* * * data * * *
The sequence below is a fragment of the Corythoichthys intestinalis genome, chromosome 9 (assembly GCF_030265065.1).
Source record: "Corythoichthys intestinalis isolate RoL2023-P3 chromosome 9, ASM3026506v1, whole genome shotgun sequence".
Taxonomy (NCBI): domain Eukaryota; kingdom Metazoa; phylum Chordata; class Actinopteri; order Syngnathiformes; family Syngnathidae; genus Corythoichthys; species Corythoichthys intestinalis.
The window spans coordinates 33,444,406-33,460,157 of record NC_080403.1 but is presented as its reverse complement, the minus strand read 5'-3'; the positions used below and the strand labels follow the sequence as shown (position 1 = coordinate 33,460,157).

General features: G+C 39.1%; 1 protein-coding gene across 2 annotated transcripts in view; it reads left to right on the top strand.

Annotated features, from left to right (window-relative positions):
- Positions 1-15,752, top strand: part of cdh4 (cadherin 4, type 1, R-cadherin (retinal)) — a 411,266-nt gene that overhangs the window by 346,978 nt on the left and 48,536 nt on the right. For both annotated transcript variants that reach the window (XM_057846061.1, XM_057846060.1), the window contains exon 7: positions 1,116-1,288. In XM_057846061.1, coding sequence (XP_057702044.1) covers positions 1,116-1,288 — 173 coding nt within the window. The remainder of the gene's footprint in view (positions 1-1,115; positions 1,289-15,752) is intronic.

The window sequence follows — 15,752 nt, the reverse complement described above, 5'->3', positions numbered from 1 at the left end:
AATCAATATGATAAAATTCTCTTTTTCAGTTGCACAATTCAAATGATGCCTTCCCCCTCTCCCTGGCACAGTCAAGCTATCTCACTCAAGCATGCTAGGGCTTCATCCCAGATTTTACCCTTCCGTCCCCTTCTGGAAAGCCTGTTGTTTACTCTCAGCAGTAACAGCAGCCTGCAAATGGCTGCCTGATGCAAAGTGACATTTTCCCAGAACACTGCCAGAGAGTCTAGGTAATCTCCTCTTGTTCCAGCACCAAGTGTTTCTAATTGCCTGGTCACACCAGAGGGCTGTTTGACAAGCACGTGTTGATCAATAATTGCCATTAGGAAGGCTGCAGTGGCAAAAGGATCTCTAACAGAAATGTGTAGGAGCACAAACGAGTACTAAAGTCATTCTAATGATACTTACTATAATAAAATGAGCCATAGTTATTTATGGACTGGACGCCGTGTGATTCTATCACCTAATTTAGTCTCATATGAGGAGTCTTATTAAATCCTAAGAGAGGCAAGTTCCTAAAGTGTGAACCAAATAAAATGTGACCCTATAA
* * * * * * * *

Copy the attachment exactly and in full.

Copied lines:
The sequence below is a fragment of the Corythoichthys intestinalis genome, chromosome 9 (assembly GCF_030265065.1).
Source record: "Corythoichthys intestinalis isolate RoL2023-P3 chromosome 9, ASM3026506v1, whole genome shotgun sequence".
Taxonomy (NCBI): domain Eukaryota; kingdom Metazoa; phylum Chordata; class Actinopteri; order Syngnathiformes; family Syngnathidae; genus Corythoichthys; species Corythoichthys intestinalis.
The window spans coordinates 33,444,406-33,460,157 of record NC_080403.1 but is presented as its reverse complement, the minus strand read 5'-3'; the positions used below and the strand labels follow the sequence as shown (position 1 = coordinate 33,460,157).

General features: G+C 39.1%; 1 protein-coding gene across 2 annotated transcripts in view; it reads left to right on the top strand.

Annotated features, from left to right (window-relative positions):
- Positions 1-15,752, top strand: part of cdh4 (cadherin 4, type 1, R-cadherin (retinal)) — a 411,266-nt gene that overhangs the window by 346,978 nt on the left and 48,536 nt on the right. For both annotated transcript variants that reach the window (XM_057846061.1, XM_057846060.1), the window contains exon 7: positions 1,116-1,288. In XM_057846061.1, coding sequence (XP_057702044.1) covers positions 1,116-1,288 — 173 coding nt within the window. The remainder of the gene's footprint in view (positions 1-1,115; positions 1,289-15,752) is intronic.

The window sequence follows — 15,752 nt, the reverse complement described above, 5'->3', positions numbered from 1 at the left end:
AATCAATATGATAAAATTCTCTTTTTCAGTTGCACAATTCAAATGATGCCTTCCCCCTCTCCCTGGCACAGTCAAGCTATCTCACTCAAGCATGCTAGGGCTTCATCCCAGATTTTACCCTTCCGTCCCCTTCTGGAAAGCCTGTTGTTTACTCTCAGCAGTAACAGCAGCCTGCAAATGGCTGCCTGATGCAAAGTGACATTTTCCCAGAACACTGCCAGAGAGTCTAGGTAATCTCCTCTTGTTCCAGCACCAAGTGTTTCTAATTGCCTGGTCACACCAGAGGGCTGTTTGACAAGCACGTGTTGATCAATAATTGCCATTAGGAAGGCTGCAGTGGCAAAAGGATCTCTAACAGAAATGTGTAGGAGCACAAACGAGTACTAAAGTCATTCTAATGATACTTACTATAATAAAATGAGCCATAGTTATTTATGGACTGGACGCCGTGTGATTCTATCACCTAATTTAGTCTCATATGAGGAGTCTTATTAAATCCTAAGAGAGGCAAGTTCCTAAAGTGTGAACCAAATAAAATGTGACCCTATAA